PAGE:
Flood, rains overwhelmed drains, sewers

Publication Date: Wednesday Feb 11, 1998

Flood, rains overwhelmed drains, sewers

City says storm drains not designed for situation; sewers backed up too

While much of the flood damage in Palo Alto was the result of a wave of water from San Francisquito Creek, much of Palo Alto was flooded in a much less dramatic fashion: The storm drains backed up, slowly filling streets with water.

City officials say the storm drains and sewer systems worked as they were supposed to last Tuesday, but the system wasn't designed for the amount of water dumped on the city last Tuesday.

"(The storm drain system) was not built for this sort of scenario," said Joe Teresi, senior engineer in Palo Alto's Public Works Department. "It is designed to hold water that falls in that drainage area."

Teresi said if the creek had not overflowed, there would have only been isolated pooling of water in Palo Alto.

Although the storm drain and sewer systems are not connected, the backup of the storm drains affected the sewers during the flooding, according to city officials. The backed-up storm drains sent water into the street, where it then went down the sewer system. As a result, some unlucky residents had raw sewage back up into their streets.

The storm drain system in Palo Alto works by the force of gravity, except in a few low-lying areas, such as underpasses and land close to the bay. Water falling on the street is captured by catch basins beneath the grates on street curbs, and travels down storm pipes 12 inches to 96 inches in diameter. The system is like a tree, Teresi said.

"There are a number of trunk lines fed by smaller lines," he said.

The network of pipes takes the water and dumps it into the creeks, the main arteries of the storm drain system.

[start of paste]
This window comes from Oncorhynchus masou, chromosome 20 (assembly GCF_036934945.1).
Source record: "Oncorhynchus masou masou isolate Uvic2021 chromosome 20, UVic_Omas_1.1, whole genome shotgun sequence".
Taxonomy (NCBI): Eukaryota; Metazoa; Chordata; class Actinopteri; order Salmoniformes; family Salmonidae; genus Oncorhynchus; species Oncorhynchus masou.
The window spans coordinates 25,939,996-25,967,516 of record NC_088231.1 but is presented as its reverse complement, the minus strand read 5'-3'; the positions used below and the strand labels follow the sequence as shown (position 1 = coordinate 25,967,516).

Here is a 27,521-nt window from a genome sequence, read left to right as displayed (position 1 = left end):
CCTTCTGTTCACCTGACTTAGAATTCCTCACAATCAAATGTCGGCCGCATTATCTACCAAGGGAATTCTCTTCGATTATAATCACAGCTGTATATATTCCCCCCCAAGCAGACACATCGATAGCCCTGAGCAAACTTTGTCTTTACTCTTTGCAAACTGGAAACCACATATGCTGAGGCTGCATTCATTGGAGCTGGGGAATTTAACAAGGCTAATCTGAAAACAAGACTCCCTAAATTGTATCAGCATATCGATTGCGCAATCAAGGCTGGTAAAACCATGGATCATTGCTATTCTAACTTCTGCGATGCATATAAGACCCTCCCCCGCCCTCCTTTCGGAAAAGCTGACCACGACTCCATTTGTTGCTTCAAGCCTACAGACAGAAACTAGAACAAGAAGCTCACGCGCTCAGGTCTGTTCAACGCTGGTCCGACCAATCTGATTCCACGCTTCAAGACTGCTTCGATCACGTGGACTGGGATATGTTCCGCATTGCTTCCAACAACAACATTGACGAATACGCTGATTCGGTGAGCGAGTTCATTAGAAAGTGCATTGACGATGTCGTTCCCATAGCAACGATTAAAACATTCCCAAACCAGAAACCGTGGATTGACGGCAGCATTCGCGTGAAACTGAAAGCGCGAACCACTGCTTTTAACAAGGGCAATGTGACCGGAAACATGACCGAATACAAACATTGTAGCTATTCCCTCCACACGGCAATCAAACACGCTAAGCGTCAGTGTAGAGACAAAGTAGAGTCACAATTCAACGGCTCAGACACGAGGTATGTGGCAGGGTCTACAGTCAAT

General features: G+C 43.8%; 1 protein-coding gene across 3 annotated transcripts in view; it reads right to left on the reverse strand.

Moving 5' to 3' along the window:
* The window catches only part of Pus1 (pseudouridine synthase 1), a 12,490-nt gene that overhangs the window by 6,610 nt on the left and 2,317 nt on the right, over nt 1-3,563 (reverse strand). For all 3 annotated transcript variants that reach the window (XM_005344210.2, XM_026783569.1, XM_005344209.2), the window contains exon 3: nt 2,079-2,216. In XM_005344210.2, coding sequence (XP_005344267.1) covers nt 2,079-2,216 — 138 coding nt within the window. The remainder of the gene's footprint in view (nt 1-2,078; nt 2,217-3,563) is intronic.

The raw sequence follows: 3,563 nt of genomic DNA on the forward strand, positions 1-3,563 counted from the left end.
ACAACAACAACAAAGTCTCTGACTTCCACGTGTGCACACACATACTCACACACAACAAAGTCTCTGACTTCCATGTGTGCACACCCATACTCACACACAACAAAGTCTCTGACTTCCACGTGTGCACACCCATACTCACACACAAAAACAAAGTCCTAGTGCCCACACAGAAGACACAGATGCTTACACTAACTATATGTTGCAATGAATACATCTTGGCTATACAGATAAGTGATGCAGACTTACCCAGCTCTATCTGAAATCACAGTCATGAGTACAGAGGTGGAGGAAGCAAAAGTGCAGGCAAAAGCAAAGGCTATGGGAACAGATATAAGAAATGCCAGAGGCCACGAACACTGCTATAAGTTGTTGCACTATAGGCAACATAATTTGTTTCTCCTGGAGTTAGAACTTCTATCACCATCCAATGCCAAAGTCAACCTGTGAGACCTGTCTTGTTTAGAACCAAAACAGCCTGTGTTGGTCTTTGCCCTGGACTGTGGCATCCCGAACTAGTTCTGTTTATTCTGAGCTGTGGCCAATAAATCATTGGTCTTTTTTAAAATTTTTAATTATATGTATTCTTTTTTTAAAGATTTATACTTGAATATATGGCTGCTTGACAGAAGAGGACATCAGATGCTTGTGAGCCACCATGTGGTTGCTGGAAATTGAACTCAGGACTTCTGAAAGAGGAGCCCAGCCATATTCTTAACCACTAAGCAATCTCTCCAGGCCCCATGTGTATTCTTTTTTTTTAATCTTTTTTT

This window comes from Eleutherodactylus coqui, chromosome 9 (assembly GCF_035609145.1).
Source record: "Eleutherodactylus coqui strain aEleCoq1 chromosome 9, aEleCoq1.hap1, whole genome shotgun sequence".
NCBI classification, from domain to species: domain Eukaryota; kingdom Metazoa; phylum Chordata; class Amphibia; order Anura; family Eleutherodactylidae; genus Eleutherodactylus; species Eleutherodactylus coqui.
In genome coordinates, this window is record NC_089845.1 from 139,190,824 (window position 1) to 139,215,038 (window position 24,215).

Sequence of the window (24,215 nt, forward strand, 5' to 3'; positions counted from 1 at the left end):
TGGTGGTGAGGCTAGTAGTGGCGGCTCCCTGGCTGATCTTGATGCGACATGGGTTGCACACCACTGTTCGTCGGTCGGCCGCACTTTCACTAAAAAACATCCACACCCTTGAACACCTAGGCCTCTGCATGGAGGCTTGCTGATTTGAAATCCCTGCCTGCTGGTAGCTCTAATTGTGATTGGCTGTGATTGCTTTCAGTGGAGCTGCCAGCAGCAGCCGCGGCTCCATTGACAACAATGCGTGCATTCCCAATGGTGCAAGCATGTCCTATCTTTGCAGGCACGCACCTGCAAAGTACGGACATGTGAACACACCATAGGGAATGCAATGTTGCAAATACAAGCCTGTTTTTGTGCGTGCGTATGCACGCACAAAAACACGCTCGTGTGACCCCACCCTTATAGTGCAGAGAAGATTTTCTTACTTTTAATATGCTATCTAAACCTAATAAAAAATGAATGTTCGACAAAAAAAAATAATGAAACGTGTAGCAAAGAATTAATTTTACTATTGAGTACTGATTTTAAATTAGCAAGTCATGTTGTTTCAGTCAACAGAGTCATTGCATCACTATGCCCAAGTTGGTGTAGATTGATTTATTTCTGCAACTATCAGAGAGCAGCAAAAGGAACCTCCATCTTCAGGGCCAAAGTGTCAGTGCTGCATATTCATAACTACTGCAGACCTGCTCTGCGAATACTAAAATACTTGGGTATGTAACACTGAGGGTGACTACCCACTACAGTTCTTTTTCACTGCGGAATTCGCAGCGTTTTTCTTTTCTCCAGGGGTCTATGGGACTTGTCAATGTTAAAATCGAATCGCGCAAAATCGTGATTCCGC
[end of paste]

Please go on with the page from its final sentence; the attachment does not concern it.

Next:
This system works fine on most rainy days, but the storm drains couldn't handle the overflow from San Francisquito Creek and the deluge of rain the city received that day.

The night of the flood Palo Altans reported seeing the water bubbling out of the catch basins, and in some cases manholes, and eventually flooding their streets, cars and even homes.

Backups most often occurs in lower, flatter areas in the city, close to the bay, Teresi said. There are seven pump locations in Palo Alto.

"When the creek water is above the level of the overspill, the water backs up," said Joe Teresi. "The pumps did not malfunction, there was so much water that the pumps were not able to keep up."

Teresi said the pump at Colorado Avenue, on Matedero Creek, pumps 240 cubic feet per second. In comparison, the flow of San Francisquito Creek the night of the flood has been estimated to have been as high as 7,100 cubic feet per second at its peak.

The rainfall in Palo Alto the night of the flood was 2.23 inches, according to the National Weather Service. But Palo Alto's drainage system, and San Francisquito Creek in particular, drain more than just the city.